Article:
Mocking vs Fake Objects

Categories :

Mock testing, Spy Test, Software Stub : What are the differences 

In one phase of our project, we needed to test our UI behaviors when the layers below it (facades) were not implemented yet. We had to put something or a test double in the place of lower layers and run our test on the UI layer. There are different types of test doubles used for different purposes:

  • Dummy objects: Usually are just used to fill parameter lists and are passed around but never actually used.
  • Fake objects: actually have working implementations, but usually take some shortcut which makes them not suitable for production (an in memory database is a good example).
  • Stubs: provide canned answers to calls made during the test, usually not responding at all to anything outside what's programmed in for the test. They are sometimes called fake stub. Stubs may also record information about calls, such as an email gateway stub (Software Stub) that remembers the messages it 'sent', or maybe only how many messages it 'sent' (Spy Test or Spy Object).
  • Mocks (Mock Testing):  objects pre-programmed with expectations which form a specification of the calls they are expected to receive. They are sometime named fake mock.

Mock testing in Java

As mock testing in java (mock objects) are often described poorly and most of developers use them without noticing the main purpose or definition, we have a discussion with our colleagues about what is mock testing and when we should choose one of mock software, stub software, dummy class or fake objects . In particular, mock testing were confused with stubs. We finally reviewed mocks fakes and stubs and found out that, of these kinds of doubles, only mocks insist upon behavior verification. The other doubles can, and usually do, use state verification. Mocks actually do behave like other doubles during the exercise phase (Act Setction), as they need to make the SUT believe it's talking with its real collaborators - but in software testing mock test differs in the setup and the verification phase.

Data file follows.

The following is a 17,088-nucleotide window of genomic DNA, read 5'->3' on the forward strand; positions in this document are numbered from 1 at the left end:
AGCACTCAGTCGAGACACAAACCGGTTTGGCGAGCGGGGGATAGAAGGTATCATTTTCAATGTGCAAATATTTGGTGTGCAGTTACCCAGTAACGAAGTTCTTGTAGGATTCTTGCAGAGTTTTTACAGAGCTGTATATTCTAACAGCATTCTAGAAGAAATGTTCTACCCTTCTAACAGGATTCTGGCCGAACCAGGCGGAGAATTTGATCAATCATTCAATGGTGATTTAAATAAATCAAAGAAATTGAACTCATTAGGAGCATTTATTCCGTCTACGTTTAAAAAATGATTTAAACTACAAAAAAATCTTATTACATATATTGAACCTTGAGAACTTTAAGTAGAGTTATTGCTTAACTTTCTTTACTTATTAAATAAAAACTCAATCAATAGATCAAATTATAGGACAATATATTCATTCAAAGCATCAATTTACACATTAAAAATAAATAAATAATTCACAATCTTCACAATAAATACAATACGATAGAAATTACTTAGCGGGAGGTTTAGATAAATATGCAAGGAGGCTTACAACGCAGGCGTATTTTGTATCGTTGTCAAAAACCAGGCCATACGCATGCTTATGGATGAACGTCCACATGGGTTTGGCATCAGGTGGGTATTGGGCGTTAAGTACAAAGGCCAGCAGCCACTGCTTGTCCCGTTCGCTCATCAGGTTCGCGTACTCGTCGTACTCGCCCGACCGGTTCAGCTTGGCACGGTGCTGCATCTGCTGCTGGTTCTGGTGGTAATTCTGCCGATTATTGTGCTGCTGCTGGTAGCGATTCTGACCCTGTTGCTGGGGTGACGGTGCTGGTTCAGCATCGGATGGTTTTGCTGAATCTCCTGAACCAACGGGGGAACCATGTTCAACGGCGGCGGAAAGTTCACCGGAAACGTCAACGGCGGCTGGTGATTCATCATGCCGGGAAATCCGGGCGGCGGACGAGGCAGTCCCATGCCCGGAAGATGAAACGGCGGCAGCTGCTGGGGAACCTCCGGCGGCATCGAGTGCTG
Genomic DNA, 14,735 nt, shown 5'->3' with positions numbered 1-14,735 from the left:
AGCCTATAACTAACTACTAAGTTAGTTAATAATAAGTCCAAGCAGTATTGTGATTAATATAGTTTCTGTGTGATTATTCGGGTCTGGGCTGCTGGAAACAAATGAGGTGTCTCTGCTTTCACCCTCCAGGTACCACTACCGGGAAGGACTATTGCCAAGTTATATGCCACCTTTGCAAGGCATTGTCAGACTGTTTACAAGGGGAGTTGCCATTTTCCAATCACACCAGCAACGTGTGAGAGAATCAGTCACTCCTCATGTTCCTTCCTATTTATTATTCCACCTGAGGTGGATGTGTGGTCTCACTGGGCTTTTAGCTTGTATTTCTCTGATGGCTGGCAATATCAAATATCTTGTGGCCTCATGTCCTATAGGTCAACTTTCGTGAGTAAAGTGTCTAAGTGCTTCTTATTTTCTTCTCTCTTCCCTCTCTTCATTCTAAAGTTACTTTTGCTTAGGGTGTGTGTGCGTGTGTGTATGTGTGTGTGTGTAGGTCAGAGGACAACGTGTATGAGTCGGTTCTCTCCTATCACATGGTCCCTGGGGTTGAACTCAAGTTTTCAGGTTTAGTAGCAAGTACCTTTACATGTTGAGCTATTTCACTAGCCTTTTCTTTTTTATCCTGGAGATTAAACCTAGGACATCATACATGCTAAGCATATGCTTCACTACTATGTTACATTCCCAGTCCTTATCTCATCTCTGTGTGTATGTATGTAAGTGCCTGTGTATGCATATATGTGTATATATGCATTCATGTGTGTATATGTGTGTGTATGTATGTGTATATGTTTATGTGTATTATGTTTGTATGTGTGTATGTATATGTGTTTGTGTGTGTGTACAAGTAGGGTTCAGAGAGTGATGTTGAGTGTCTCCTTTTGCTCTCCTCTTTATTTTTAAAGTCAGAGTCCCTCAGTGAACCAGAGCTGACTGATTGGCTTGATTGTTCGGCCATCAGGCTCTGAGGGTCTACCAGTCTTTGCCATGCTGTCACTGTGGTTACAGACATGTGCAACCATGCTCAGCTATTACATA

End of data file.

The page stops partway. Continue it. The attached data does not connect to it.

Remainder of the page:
So the main difference between mocks vs stubs and fakes is in how test results are verified: a distinction between state verification and behavior verification. As we trying to verify the state of UI so behavior verification is out!

Finally we chose the fake objects to have a working implementation of lower layers. It was needed to setup these fake objects somehow that easily be replaced with the real lower layers and starting tests. Anyway, when the real layers implemented and tested carefully, we will use them as the real DOC. We had 2 challenges to overcome for using fake objects instead of real DOC for test:

  • Fake objects should be deploys with the same JNDI name as the real DOC.
  • Fake Objects should be easily deployed in Test setup.

As we have used the Arquillian and JUnit as the test frameworks for running our unit tests in the real container, we needed to find a solution that matching them.

In our implementation, the fake object is a fake implementation of the interface that the real DOC will realize. It will have the whole specifications of the same DOC, such as being Stateless EJB, Same transaction attributes and so on.

For monkey tests of UI, we need to Deploy these fake objects. As we want to separate these classes from our production code we decided to put them in test package. For deploying, my colleague wrote a test runner that deploys these fake objects and waits for UI to interact with these objects. Finally, calling a servlet will un-deploy these modules and terminates the test.



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